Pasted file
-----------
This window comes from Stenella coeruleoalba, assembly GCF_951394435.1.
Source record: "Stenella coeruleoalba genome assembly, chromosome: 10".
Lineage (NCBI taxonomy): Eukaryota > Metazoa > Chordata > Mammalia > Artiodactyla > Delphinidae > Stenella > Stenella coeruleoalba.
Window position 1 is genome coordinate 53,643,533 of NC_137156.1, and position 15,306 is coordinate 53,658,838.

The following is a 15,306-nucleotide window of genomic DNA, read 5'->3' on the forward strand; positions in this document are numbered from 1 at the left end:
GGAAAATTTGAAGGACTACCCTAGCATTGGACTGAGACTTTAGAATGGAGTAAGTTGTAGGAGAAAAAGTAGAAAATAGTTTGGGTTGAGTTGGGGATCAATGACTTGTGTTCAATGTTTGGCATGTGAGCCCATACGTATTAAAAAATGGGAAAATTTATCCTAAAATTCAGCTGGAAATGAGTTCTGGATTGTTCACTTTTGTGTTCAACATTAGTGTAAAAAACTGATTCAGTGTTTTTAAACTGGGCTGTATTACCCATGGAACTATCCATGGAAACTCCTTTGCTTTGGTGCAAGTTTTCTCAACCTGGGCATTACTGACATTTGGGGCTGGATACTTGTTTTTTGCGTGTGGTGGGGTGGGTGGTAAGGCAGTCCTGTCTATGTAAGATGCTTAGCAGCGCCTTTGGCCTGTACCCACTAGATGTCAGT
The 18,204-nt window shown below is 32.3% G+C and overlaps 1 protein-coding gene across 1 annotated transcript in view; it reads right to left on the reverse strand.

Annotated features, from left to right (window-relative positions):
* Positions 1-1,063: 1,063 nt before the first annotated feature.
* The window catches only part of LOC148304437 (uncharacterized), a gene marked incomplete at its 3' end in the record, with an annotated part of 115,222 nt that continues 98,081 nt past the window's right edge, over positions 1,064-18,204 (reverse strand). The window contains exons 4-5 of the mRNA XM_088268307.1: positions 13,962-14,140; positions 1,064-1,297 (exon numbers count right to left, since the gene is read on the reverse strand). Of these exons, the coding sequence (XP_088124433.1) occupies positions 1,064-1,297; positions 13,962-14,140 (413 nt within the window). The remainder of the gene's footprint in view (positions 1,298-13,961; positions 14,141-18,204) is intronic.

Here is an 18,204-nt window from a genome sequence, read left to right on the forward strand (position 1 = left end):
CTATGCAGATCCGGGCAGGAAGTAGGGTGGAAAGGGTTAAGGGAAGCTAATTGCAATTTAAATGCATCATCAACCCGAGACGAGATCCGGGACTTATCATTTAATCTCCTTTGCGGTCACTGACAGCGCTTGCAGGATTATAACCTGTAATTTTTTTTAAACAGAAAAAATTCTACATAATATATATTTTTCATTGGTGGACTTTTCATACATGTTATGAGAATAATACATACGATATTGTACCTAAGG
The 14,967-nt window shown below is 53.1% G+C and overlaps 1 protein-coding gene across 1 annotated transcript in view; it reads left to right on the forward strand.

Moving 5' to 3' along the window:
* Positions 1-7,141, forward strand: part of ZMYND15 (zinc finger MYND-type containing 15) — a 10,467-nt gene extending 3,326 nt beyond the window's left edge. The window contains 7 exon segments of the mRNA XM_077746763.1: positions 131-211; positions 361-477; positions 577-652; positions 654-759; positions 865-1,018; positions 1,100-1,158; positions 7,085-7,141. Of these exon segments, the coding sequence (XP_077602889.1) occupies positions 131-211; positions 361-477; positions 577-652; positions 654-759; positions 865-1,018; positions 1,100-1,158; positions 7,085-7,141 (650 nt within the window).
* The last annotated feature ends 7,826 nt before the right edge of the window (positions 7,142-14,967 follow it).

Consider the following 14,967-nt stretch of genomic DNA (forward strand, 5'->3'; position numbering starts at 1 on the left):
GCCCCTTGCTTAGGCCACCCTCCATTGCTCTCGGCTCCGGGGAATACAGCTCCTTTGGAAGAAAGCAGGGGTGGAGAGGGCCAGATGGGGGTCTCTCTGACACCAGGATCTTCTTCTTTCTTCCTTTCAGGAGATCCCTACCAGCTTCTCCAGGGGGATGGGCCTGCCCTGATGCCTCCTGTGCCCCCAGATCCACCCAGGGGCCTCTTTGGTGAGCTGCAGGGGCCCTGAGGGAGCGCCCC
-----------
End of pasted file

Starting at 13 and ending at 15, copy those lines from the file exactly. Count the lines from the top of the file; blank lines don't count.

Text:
The 14,967-nt window shown below is 53.1% G+C and overlaps 1 protein-coding gene across 1 annotated transcript in view; it reads left to right on the forward strand.

Moving 5' to 3' along the window:
* Positions 1-7,141, forward strand: part of ZMYND15 (zinc finger MYND-type containing 15) — a 10,467-nt gene extending 3,326 nt beyond the window's left edge. The window contains 7 exon segments of the mRNA XM_077746763.1: positions 131-211; positions 361-477; positions 577-652; positions 654-759; positions 865-1,018; positions 1,100-1,158; positions 7,085-7,141. Of these exon segments, the coding sequence (XP_077602889.1) occupies positions 131-211; positions 361-477; positions 577-652; positions 654-759; positions 865-1,018; positions 1,100-1,158; positions 7,085-7,141 (650 nt within the window).